A Micro Case For Future Stock Market Performance Optimism
Implicit with the Thanksgiving Holiday is a spirit oriented towards counting our blessings. Being thankful associates more closely with optimism than it does pessimism. However, the euro zone debt crisis is occurring after what has been a seemingly endless string of macro-economic headwinds driving extreme investor pessimism. The psychological impact of all these negative events has taken its toll against the average investor's appetite for risk and their attitudes about owning common stocks.
However, there is an irony associated with all these macro-economic disasters that can best be understood by turning away from the macro and focusing instead on the micro. With this shift in perspective we believe you can find some more optimistic outlooks about the stock market to be thankful for. On November 14, 2011, Liz Ann Sonders, Senior Vice President and Chief Investment Strategist for Charles Schwab & Co. prepared a report that focuses on the stock markets' micro opportunity.
The following excerpts from Ms. Sonders' report highlights several reasons supporting a rational shift in investors' attitudes towards optimism. We will intersperse our own commentary among these excerpts in order to emphasize some of our key points. However, a link to the full report can be found at the end of these excerpts.
Our objective in sharing this information, in addition to the fact that we have a great deal of respect for Ms. Sonders and her market acumen, is to support our thesis that common stocks are on sale today and, therefore, all the current pessimism is more than likely already priced in. This doesn't mean it's impossible for stocks to go lower, because we all know that anything is possible with Mr. Market, at least in the short run. Furthermore, it is also our contention that prudent investing is not about finding perfect market bottoms; instead it's about making sound and rational long-term valuation decisions.
The So-called Flight to Quality Could Backfire
This next chart in Ms. Sonders' report offers a vivid expression of why stock prices have recently fallen as much as they have. This actually frightens us because we believe that investors don't realize how volatile bonds can be in a rising interest rate environment. People are fleeing stocks because they are afraid the prices of stocks could fall. Yet with today's interest rates so low, it is a mathematical probability that if interest rates returned to more normal levels (for example, 6% to 8% on the 30-year Treasury bond), that bond prices could easily fall by 50% or more.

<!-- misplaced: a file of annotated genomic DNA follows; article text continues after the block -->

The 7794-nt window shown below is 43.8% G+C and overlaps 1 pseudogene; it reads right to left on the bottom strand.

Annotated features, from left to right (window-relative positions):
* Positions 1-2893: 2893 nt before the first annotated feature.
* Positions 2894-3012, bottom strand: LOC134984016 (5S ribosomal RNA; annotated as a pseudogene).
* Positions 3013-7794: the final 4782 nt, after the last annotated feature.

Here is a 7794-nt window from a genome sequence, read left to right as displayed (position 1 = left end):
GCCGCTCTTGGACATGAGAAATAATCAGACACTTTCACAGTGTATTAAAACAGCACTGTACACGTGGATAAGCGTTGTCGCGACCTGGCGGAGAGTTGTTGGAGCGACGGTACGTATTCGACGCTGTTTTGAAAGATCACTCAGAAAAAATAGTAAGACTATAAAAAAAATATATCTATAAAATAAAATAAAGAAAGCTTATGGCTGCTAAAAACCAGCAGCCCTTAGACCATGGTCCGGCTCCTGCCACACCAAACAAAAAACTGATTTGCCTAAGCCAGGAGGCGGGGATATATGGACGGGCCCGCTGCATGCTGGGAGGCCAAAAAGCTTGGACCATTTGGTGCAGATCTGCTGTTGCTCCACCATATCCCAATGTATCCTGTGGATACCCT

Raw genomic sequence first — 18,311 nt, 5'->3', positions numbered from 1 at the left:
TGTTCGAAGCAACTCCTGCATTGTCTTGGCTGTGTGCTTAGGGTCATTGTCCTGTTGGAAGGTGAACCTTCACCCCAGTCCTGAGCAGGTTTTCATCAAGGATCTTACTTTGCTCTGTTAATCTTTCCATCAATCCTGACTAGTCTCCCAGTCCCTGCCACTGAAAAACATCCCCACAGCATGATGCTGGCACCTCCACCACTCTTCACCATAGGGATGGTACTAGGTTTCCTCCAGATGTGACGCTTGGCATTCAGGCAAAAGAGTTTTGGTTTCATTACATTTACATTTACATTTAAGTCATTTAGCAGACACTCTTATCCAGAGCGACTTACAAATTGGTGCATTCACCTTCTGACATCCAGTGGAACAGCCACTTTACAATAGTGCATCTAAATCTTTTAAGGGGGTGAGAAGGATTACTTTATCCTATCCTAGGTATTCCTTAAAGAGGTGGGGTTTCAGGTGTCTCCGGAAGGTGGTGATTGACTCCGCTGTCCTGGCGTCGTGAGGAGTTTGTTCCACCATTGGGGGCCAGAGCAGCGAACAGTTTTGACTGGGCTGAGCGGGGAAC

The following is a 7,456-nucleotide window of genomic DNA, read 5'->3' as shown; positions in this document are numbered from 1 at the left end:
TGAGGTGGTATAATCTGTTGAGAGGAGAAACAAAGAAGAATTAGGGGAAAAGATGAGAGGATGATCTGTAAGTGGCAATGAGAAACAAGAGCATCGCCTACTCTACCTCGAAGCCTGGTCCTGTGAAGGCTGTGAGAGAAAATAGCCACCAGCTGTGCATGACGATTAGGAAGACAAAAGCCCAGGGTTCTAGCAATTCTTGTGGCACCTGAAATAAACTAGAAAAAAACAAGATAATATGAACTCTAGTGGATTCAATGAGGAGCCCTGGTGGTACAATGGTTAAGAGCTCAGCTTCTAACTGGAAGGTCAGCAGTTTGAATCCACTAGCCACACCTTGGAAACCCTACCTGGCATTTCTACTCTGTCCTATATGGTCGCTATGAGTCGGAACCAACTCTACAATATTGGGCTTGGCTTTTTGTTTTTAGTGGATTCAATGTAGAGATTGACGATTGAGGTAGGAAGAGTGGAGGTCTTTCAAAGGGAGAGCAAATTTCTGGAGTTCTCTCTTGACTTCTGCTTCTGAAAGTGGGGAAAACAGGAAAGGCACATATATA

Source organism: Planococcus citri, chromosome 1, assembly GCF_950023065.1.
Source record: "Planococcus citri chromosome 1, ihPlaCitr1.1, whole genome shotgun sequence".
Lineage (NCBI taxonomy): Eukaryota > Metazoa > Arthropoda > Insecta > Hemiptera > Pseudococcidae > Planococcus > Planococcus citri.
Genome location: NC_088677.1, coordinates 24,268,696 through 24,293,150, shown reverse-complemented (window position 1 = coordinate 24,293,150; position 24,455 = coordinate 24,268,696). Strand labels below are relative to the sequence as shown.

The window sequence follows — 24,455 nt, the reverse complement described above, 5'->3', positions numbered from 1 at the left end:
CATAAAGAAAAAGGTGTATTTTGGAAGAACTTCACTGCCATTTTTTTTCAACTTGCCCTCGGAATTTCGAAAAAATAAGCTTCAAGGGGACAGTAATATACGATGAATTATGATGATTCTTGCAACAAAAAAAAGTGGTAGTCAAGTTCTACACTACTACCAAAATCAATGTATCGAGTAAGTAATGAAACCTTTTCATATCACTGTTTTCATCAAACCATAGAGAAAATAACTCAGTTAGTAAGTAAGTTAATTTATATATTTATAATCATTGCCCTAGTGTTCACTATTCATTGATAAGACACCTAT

Yes, it's true, that eventually the bonds would return to par. However, it might take as much as 25 to 30 years for that to occur, and the demographic makeup of today's average investor probably doesn't have the luxury of that much time. On the other hand, there is also a high mathematical probability that stock prices and dividends on stocks that pay dividends could also move higher off of today's low base. Therefore, there is at least a distinct possibility that investors are fleeing stocks at precisely the time they should be embracing them.
Current Earnings are Strong
In spite of all this negative investor sentiment, corporations continue to achieve solid earnings results. As Ms. Sonders' following chart depicts, most companies in most sectors have been beating consensus analyst estimates with Telecom being the only exception.
Valuation is a Key Driver of Future Returns
When stock valuations are high, the markets face a virtually insurmountable headwind against achieving attractive returns. Moreover, investors simultaneously are absorbing excessive risk in order to achieve mediocre returns at best. Conversely, when valuations are low, future returns can be expected to be higher and the risk taken to achieve them lower. On a micro-basis, stocks look cheap, or as Ms. Sonders so eloquently puts it, the "Forward P/E is dirt cheap."
Conclusion: The S&P 500 is Undervalued Based on Current and Near-Term Earnings
The following F.A.S.T. Graphs™ on the S&P 500 depicts that on an earnings justified basis (the orange line with white triangles) that the S&P 500 is trading at the lowest valuation it has in two decades. To clarify, the black stock price line of the S&P 500 has fallen below the orange earnings justified valuation line representing a calculated and historical normal PE of 15. Moreover, this is happening at precisely a time when earnings are actually advancing at rates that are exceeding consensus analyst estimates. (Note that due to space constraints on graphs longer than 15 years, only every other year's dates are typed in up to 2010, however, every year's data points are plotted).
The following estimated earnings and return calculator shows that a 2011 year-end fair value for the S&P 500 would be 1462 (see flag on the graph). Furthermore, based on next year's estimate for S&P 500 earnings of $107.90 would indicate a 2012 fair value of approximately 1618. Both of these calculations are based on the S&P 500 achieving the earnings estimates derived directly from Standard & Poor's website, and the market capitalizing those earnings at its 100-year historical normal PE ratio of 15. Both of these calculations appear reasonable and achievable, notwithstanding current macro-economic headwinds.
Many people will disagree with the above thesis arguing that world economies are in horrible shape. Nevertheless, and as Ms. Sonders' report also corroborates, it is during times when pessimism is the highest that the best long-term investment opportunities often exist. Investors should at least be open to the possibility and perhaps even thankful for the opportunities that crises normally bring. For additional perspectives on the case for optimism follow this link to our previous article.
Disclosure: No positions at the time of writing.